Denny Hastert: How Not to Walk in the Katrina Political Minefield...

House Speaker: Rebuilding N.O. doesn't make sense (about half way down the NOLA page, permalink is broken...snippets under the fold) (Note: also make sure to note the articles telling teachers to get jobs elsewhere, than the Saints and Hornets are looking for new facilities to play their games, and many other things in the NOLA article list this links to.)
WASHINGTON - House Speaker Dennis Hastert dropped a bombshell on flood-ravaged New Orleans on Thursday by suggesting that it isn’t sensible to rebuild the city.

"It doesn't make sense to me," Hastert told the Daily Herald in suburban Chicago in editions published today. "And it's a question that certainly we should ask."

Hastert's comments came as Congress cut short its summer recess and raced back to Washington to take up an emergency aid package expected to be $10 billion or more. Details of the legislation are still emerging, but it is expected to target critical items such as buses to evacuate the city, reinforcing existing flood protection and providing food and shelter for a growing population of refugees.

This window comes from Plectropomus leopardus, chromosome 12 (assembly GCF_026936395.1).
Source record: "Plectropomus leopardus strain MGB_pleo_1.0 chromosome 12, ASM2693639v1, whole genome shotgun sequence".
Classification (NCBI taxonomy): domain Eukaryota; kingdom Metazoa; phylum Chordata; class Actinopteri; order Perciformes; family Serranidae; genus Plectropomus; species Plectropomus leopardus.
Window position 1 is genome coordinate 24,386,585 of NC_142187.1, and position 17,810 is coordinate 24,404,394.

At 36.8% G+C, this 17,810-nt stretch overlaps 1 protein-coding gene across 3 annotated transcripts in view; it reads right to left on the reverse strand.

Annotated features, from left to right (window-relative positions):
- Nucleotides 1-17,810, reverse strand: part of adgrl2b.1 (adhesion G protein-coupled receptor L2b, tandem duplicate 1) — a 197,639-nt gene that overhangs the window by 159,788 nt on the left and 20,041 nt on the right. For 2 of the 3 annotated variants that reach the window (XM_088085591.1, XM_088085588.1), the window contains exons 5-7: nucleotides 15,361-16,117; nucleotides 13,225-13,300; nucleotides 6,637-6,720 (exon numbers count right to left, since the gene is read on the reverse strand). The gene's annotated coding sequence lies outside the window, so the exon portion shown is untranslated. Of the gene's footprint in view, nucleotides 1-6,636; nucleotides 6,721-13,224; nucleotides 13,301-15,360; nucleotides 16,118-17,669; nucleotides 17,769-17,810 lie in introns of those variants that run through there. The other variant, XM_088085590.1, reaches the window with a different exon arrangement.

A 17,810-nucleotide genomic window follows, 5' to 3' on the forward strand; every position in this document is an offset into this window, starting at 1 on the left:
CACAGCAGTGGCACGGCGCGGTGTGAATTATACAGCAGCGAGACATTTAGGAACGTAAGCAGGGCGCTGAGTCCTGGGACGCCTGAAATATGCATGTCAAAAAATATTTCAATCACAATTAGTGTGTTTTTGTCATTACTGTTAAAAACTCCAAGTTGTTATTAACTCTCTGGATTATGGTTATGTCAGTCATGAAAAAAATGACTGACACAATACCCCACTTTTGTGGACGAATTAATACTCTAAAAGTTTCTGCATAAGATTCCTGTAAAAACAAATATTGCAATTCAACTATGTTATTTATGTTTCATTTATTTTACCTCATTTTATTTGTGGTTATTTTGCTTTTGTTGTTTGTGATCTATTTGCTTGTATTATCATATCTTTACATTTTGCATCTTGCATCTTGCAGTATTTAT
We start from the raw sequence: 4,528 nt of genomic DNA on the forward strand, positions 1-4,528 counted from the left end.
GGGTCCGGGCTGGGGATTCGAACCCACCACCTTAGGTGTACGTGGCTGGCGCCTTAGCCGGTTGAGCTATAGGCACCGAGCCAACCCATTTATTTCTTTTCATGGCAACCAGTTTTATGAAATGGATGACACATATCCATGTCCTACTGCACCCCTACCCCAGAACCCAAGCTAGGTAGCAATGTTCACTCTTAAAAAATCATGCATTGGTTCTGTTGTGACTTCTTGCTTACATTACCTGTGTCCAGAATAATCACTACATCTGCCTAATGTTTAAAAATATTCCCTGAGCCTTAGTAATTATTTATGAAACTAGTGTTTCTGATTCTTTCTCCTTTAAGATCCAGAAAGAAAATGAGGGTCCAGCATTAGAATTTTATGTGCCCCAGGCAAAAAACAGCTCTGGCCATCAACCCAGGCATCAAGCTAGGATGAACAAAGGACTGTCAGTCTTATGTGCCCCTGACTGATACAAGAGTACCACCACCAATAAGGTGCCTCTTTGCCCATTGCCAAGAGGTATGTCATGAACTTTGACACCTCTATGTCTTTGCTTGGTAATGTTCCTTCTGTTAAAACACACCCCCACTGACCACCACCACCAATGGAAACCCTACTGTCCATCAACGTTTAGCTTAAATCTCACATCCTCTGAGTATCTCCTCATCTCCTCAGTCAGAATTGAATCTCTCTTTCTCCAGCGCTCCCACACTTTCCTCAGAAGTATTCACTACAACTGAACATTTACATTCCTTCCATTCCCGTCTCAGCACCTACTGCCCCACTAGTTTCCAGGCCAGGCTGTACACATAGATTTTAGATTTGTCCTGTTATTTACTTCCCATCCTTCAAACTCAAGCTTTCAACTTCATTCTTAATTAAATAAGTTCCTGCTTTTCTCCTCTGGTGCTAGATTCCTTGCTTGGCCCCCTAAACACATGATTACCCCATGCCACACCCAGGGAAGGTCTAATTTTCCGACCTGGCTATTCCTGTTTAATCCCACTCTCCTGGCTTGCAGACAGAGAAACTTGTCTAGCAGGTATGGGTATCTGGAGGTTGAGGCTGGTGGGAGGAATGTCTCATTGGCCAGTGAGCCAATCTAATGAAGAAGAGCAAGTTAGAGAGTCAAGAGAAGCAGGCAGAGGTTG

The Illinois Republican’s comments drew an immediate rebuke from Louisiana officials.

“That’s like saying we should shut down Los Angeles because it’s built in an earthquake zone,” former Sen. John Breaux, D-La., said. “Or like saying that after the Great Chicago fire of 1871, the U.S. government should have just abandoned the city.”

Hastert said that he supports an emergency bailout, but raised questions about a long-term rebuilding effort. As the most powerful voice in the Republican-controlled House, Hastert is in a position to block any legislation that he opposes.

"We help replace, we help relieve disaster," Hastert said. "But I think federal insurance and everything that goes along with it... we ought to take a second look at that."

The speaker’s comments were in stark contrast to those delivered by President Bush during an appearance this morning on ABC’s “Good Morning America.”

“I want the people of New Orleans to know that after rescuing them and stabilizing the situation, there will be plans in place to help this great city get back on its feet,” Bush said. “There is no doubt in my mind that New Orleans is going to rise up again as a great city.”